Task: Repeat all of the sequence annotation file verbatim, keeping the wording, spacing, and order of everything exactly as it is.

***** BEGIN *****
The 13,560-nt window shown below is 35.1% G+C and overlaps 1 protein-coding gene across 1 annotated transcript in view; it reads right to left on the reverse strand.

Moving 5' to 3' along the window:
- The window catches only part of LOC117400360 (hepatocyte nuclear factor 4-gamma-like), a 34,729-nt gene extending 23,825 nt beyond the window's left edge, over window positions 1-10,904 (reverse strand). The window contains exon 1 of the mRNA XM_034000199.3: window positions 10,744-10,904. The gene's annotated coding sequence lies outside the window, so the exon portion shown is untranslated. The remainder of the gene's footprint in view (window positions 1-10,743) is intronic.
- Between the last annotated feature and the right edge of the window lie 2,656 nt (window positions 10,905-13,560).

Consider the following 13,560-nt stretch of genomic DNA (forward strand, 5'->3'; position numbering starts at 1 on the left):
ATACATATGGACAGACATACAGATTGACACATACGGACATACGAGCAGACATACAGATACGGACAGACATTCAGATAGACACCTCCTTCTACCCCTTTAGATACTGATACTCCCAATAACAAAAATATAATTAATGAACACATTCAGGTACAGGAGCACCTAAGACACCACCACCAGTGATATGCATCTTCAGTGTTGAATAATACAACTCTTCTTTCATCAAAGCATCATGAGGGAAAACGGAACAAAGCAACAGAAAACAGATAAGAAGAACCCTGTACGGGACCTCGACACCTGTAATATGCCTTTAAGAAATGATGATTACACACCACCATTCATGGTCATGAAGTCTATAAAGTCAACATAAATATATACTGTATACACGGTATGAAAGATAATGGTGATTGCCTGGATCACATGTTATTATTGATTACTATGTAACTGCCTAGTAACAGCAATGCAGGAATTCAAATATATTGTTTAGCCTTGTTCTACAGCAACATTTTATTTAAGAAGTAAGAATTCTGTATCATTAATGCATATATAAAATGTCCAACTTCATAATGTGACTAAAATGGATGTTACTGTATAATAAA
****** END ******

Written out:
The 13,560-nt window shown below is 35.1% G+C and overlaps 1 protein-coding gene across 1 annotated transcript in view; it reads right to left on the reverse strand.

Moving 5' to 3' along the window:
- The window catches only part of LOC117400360 (hepatocyte nuclear factor 4-gamma-like), a 34,729-nt gene extending 23,825 nt beyond the window's left edge, over window positions 1-10,904 (reverse strand). The window contains exon 1 of the mRNA XM_034000199.3: window positions 10,744-10,904. The gene's annotated coding sequence lies outside the window, so the exon portion shown is untranslated. The remainder of the gene's footprint in view (window positions 1-10,743) is intronic.
- Between the last annotated feature and the right edge of the window lie 2,656 nt (window positions 10,905-13,560).

Consider the following 13,560-nt stretch of genomic DNA (forward strand, 5'->3'; position numbering starts at 1 on the left):
ATACATATGGACAGACATACAGATTGACACATACGGACATACGAGCAGACATACAGATACGGACAGACATTCAGATAGACACCTCCTTCTACCCCTTTAGATACTGATACTCCCAATAACAAAAATATAATTAATGAACACATTCAGGTACAGGAGCACCTAAGACACCACCACCAGTGATATGCATCTTCAGTGTTGAATAATACAACTCTTCTTTCATCAAAGCATCATGAGGGAAAACGGAACAAAGCAACAGAAAACAGATAAGAAGAACCCTGTACGGGACCTCGACACCTGTAATATGCCTTTAAGAAATGATGATTACACACCACCATTCATGGTCATGAAGTCTATAAAGTCAACATAAATATATACTGTATACACGGTATGAAAGATAATGGTGATTGCCTGGATCACATGTTATTATTGATTACTATGTAACTGCCTAGTAACAGCAATGCAGGAATTCAAATATATTGTTTAGCCTTGTTCTACAGCAACATTTTATTTAAGAAGTAAGAATTCTGTATCATTAATGCATATATAAAATGTCCAACTTCATAATGTGACTAAAATGGATGTTACTGTATAATAAA